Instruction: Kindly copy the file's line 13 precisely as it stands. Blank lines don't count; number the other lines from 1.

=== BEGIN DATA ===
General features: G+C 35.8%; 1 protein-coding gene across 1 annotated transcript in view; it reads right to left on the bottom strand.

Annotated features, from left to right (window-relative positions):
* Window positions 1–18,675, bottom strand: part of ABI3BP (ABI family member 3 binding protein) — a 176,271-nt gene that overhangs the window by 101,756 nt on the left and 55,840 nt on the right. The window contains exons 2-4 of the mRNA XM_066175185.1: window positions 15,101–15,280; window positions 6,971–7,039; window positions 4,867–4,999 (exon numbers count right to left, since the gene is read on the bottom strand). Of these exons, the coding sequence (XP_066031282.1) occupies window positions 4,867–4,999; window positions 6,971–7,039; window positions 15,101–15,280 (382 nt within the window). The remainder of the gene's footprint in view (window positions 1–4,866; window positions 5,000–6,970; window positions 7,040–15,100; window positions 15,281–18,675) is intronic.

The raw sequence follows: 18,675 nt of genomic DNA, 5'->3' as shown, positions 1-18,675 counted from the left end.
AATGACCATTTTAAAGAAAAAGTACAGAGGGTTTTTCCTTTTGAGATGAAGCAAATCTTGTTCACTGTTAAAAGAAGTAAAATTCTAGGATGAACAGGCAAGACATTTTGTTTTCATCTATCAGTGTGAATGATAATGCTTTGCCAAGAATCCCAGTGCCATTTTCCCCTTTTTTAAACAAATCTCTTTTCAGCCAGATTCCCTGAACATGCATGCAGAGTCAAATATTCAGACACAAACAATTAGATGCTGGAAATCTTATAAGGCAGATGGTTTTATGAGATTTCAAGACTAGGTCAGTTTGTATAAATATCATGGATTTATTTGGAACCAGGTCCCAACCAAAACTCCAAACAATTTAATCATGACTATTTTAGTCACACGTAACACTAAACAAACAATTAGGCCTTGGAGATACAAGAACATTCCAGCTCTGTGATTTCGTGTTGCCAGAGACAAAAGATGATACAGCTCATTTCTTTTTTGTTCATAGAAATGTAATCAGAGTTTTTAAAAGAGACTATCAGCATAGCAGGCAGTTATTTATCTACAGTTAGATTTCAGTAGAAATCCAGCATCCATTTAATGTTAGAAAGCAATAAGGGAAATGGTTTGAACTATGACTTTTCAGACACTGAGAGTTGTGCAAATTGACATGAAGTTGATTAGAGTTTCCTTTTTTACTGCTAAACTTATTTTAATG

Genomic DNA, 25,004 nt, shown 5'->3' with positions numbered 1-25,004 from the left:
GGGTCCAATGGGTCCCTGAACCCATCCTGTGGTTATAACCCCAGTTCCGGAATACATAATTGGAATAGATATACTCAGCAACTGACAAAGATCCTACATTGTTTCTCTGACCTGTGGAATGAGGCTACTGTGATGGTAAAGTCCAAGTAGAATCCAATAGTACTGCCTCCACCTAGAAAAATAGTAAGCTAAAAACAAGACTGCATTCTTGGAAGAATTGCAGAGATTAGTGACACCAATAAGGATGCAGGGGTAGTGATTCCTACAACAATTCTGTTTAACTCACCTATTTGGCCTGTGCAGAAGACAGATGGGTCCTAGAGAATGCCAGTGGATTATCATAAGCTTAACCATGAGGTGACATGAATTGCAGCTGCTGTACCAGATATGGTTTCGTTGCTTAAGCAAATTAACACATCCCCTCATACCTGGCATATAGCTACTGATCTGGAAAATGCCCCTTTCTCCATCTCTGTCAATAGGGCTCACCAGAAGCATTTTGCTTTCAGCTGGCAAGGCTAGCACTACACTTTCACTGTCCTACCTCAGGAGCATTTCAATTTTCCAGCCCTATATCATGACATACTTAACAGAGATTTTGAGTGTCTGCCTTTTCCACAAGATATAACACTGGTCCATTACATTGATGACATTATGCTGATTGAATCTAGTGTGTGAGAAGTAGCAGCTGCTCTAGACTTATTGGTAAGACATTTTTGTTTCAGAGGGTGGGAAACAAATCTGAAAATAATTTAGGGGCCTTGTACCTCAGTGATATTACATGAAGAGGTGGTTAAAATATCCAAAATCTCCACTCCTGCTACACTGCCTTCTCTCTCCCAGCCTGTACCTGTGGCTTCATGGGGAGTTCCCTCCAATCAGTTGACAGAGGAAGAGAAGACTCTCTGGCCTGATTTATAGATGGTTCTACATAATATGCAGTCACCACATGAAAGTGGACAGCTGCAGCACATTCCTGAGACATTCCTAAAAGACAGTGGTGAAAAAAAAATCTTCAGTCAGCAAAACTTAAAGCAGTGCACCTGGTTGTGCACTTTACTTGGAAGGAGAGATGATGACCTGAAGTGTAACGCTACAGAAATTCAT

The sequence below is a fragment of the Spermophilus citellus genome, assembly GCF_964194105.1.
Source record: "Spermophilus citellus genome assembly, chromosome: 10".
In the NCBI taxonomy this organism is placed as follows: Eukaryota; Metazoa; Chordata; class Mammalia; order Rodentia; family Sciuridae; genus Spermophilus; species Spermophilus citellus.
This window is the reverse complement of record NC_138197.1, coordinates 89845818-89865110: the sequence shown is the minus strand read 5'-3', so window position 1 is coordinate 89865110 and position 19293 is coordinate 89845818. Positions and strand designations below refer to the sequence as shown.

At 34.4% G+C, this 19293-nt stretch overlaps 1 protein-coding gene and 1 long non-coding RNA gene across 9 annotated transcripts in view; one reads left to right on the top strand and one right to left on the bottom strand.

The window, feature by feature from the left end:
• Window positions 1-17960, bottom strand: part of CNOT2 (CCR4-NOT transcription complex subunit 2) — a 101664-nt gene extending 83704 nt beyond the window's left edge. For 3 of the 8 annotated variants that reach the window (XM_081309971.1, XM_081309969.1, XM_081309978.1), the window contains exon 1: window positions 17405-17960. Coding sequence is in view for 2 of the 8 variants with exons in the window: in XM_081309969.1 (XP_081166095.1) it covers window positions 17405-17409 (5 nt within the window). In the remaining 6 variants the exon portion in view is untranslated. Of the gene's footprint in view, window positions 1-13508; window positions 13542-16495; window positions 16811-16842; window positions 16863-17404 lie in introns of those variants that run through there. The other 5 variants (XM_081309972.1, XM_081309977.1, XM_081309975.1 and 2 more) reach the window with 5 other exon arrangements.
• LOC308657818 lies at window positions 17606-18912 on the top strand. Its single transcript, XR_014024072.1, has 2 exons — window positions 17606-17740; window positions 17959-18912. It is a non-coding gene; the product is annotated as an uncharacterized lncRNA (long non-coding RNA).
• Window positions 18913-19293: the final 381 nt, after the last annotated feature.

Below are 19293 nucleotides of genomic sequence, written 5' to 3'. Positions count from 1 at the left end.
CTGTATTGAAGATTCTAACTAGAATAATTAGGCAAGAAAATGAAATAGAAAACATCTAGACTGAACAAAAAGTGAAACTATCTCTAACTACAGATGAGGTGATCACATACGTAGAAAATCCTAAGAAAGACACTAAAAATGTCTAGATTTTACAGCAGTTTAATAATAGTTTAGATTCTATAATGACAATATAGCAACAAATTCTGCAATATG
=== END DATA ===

The window, feature by feature from the left end: